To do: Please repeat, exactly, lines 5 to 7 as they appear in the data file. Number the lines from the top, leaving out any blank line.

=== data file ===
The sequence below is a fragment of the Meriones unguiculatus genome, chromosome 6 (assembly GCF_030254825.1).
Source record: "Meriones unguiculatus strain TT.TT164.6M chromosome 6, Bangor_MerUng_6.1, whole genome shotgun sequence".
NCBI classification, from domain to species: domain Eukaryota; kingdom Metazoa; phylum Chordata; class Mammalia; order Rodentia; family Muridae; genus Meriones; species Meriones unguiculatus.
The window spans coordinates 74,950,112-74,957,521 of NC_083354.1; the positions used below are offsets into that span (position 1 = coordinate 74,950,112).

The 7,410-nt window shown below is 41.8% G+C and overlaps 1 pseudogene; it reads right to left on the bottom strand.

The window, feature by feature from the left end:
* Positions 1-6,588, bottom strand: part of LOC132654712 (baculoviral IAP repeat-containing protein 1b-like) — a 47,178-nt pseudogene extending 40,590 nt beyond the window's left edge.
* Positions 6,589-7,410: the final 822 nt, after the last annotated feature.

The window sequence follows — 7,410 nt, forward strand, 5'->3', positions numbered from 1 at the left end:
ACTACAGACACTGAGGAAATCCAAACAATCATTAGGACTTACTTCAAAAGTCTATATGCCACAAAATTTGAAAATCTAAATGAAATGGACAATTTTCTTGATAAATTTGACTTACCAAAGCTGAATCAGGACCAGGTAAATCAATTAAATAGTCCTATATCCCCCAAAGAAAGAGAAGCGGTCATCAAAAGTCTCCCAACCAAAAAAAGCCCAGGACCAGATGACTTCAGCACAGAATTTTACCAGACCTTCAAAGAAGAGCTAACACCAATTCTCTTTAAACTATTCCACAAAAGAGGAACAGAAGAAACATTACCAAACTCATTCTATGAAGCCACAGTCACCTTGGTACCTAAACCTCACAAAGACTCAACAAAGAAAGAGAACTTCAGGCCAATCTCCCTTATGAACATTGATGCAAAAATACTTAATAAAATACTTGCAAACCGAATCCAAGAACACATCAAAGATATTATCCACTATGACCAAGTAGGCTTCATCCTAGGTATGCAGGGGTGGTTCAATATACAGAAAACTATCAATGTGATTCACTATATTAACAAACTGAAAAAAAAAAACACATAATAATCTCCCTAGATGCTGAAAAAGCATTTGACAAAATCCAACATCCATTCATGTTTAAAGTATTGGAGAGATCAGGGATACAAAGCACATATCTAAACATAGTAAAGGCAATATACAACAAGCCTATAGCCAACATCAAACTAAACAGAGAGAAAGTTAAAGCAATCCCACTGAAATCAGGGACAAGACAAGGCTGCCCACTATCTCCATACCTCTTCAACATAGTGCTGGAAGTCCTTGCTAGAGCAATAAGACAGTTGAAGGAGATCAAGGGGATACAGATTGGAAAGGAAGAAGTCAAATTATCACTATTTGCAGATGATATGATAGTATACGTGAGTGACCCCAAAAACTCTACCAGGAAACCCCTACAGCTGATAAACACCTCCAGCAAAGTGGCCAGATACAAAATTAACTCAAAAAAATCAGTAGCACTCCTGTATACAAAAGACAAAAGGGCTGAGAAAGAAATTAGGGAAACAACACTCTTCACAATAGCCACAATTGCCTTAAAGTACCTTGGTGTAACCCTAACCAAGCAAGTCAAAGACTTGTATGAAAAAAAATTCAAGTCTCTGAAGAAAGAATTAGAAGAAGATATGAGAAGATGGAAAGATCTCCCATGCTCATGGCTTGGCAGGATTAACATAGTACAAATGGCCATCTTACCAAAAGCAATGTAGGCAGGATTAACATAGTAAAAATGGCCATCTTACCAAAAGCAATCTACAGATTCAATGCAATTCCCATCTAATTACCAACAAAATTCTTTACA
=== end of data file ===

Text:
The 7,410-nt window shown below is 41.8% G+C and overlaps 1 pseudogene; it reads right to left on the bottom strand.

The window, feature by feature from the left end:
* Positions 1-6,588, bottom strand: part of LOC132654712 (baculoviral IAP repeat-containing protein 1b-like) — a 47,178-nt pseudogene extending 40,590 nt beyond the window's left edge.